A kitchen is often the most ornate room in a new house – but by definition, it must also be the most functional. Designing an optimal kitchen means taking inventory of your family’s lifestyle and knowing what you need in terms of storage, standing room, and workspace. Keep in mind that a kitchen is meant to be used, not just admired. Here are some key initial considerations.
An important concept used by architects when drawing up plans is the kitchen work triangle. Food preparation in the modern home (and the resulting clean-up) is a dynamic that involves three key places in the kitchen: the stove, the refrigerator, and the sink. For an efficient work flow, these three venues should be disparate enough from each other to form a distinct triangle – but not so far away that you can’t easily walk from one to the other. According to the University of Illinois School of Architecture, no “leg” of the triangle should be less than four feet or more than nine feet.
Nothing should obstruct the lines of the triangle, including island countertops, appliances, or pulled-out cabinet drawers. If the kitchen is a thoroughfare between two other rooms, it’s important that the triangle not intersect with this line of traffic. To account for an occasional crowded kitchen (and the fact that modern families typically have more than one person working in the kitchen at the same time), each leg of the triangle should give the occupant about three feet of walk space.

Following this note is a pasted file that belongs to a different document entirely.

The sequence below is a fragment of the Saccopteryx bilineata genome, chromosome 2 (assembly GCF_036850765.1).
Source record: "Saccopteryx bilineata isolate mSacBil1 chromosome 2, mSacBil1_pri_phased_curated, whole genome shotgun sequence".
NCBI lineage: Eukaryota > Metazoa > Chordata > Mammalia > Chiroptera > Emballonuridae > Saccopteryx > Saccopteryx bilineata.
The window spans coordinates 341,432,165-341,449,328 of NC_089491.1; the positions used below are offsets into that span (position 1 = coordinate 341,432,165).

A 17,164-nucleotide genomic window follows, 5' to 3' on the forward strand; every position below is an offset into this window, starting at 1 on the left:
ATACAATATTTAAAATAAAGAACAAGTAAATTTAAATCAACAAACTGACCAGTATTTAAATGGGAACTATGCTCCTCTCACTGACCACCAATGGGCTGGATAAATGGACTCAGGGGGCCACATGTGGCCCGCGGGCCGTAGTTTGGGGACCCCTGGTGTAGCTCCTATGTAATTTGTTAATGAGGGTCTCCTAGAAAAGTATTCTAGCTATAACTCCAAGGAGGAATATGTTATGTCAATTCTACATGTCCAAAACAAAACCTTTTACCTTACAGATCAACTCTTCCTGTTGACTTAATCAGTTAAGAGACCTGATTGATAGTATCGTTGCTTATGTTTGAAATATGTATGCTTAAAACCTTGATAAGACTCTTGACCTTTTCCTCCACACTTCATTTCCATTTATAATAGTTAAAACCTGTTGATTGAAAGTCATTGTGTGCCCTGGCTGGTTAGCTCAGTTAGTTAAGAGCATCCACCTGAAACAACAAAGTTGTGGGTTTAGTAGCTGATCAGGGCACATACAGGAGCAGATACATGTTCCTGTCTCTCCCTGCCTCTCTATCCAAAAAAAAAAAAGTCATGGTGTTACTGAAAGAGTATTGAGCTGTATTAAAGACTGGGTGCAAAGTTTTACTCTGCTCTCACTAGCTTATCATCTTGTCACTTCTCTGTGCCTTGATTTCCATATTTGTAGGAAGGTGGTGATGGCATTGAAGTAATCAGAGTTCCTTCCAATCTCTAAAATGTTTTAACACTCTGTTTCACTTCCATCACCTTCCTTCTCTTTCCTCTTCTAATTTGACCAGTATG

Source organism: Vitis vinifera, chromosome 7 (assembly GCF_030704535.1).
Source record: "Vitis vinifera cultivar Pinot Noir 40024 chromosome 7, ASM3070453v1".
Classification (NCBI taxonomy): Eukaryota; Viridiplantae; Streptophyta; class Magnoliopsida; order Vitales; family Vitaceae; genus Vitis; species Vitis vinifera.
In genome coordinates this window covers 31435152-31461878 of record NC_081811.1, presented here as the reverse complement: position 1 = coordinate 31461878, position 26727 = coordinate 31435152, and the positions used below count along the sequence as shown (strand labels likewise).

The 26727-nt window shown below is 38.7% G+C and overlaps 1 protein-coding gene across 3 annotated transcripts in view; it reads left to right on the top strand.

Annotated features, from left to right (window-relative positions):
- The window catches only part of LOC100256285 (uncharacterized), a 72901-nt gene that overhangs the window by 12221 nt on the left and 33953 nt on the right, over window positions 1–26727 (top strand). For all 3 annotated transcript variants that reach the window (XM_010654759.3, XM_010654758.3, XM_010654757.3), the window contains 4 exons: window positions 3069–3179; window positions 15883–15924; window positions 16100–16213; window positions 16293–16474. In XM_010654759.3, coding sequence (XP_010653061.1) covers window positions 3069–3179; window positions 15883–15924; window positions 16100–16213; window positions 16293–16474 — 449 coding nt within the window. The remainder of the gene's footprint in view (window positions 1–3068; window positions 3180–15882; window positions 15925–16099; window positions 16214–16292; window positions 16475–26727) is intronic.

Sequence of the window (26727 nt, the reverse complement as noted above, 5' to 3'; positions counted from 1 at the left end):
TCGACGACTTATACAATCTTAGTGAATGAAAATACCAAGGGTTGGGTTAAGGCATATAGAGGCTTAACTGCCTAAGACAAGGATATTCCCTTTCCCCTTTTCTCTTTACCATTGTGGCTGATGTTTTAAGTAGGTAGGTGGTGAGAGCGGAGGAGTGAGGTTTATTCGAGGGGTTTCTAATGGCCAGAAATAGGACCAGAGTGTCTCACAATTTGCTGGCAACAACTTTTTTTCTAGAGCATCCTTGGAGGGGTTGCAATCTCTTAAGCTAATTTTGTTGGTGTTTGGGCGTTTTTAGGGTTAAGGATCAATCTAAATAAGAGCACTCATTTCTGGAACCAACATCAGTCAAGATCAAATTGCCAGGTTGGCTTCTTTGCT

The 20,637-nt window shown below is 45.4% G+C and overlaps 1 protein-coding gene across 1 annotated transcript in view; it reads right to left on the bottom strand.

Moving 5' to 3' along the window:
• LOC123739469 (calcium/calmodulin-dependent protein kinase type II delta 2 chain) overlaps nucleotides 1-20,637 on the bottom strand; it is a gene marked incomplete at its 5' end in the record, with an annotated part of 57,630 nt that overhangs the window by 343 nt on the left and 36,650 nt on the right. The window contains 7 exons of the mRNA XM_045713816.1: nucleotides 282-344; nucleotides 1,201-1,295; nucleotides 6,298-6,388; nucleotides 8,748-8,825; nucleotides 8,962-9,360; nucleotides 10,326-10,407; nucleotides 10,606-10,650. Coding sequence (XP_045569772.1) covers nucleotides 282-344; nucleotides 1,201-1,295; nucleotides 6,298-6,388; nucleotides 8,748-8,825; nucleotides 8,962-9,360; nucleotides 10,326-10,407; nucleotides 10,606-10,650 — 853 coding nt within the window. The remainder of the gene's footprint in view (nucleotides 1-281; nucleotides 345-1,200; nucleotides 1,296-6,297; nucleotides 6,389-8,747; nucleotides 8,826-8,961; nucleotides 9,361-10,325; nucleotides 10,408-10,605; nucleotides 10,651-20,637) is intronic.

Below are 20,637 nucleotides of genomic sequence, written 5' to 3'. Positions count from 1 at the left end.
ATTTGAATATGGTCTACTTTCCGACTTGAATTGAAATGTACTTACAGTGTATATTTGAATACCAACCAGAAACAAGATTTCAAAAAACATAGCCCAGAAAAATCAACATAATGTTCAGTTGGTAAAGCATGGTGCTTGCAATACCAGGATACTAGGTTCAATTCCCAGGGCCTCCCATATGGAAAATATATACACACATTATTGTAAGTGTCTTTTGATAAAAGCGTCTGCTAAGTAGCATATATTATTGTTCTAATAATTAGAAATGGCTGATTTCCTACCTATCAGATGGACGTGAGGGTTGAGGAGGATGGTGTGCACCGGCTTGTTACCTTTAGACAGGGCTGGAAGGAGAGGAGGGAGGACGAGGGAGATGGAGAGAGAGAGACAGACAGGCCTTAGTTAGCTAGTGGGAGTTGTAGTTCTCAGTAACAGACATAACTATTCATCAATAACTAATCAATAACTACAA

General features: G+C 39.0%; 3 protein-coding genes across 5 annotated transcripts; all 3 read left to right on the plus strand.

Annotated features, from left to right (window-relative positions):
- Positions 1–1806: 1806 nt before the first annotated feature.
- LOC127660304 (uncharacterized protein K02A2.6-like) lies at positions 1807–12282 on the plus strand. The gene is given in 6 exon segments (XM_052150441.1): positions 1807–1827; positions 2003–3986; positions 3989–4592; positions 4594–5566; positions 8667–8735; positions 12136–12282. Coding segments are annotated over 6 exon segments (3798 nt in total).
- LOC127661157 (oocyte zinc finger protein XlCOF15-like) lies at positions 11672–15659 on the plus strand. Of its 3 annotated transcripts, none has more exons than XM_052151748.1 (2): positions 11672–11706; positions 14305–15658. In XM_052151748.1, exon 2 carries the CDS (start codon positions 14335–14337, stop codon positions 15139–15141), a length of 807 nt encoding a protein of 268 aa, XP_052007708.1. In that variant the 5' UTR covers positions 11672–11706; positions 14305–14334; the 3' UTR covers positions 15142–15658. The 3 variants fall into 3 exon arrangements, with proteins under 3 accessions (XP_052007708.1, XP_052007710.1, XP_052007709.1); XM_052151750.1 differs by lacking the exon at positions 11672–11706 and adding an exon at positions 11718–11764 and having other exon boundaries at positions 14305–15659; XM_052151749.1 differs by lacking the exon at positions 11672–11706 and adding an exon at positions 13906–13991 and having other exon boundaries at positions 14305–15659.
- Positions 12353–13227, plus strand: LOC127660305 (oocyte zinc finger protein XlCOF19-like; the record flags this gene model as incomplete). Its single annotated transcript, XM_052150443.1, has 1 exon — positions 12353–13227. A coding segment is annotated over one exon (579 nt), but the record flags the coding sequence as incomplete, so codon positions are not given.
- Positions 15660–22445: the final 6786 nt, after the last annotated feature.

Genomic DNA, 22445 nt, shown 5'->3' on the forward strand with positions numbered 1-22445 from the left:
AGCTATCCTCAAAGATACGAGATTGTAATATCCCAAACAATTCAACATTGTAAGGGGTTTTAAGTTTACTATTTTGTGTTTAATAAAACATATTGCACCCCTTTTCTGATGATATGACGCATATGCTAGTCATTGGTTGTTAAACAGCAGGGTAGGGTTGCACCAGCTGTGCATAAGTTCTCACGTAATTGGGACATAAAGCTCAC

Obviously, in many houses, the size or shape of the kitchen may make it impossible to have a layout which forms a classic triangle. In this case, it’s useful to at least have a layout that puts the stove between the sink and refrigerator – otherwise, the walk time from refrigerator to stove will burden your food preparation process. You can place other important appliances and amenities into the triangle model based on their relation to the big three elements. For example, most food being microwaved comes straight from the refrigerator, so it might be optimal to place the microwave beside the refrigerator.
The overall look of your kitchen will be determined primarily by your decisions on two materials: cabinetry and countertops. Cabinetry is the single most expensive line item when remodeling or building a kitchen, typically accounting for about one-fourth of total cost. The first step to making economic decisions about cabinetry is to determine how much storage space you will truly need. It helps to take a current inventory of your kitchen, noting how it currently works and how you want it to work. Efficiency is important in the kitchen, so determine how much space you need for perishable and non-perishable foods. Decide which cooking devices you need constant, quick access to and which can be placed in long-term storage.
With all of our projects we use custom cabinetry. Custom cabinetry eliminates the needs for fillers and gives you unlimited options for function, versatility and design. Keep in mind that cabinets are not the only means of storing cookware. Open shelving is becoming increasingly popular as a way to lend modernity to a design, make optimal use of space, and help the kitchen appear larger.
While cabinetry is the most important element in terms of cost, countertops may be the most important in terms of aesthetic feel. The most commonly used materials for kitchen surfaces are granite, marble and quartz. Granite and marble are often used for a more natural look, while quartz offers more options for customization. Though it can be slightly more expensive than some granite, quartz offers the added benefit of being completely stain-resistant and maintenance free. Quartz is also heat resistant up to 400 degrees.
Soledad specializes in whole-home remodeling. We know how to keep a remodeling project from re-arranging your life completely. Even if you don’t yet have a plan or an architect, call us today to start the process of re-imagining your home, from the big picture down to the last important detail.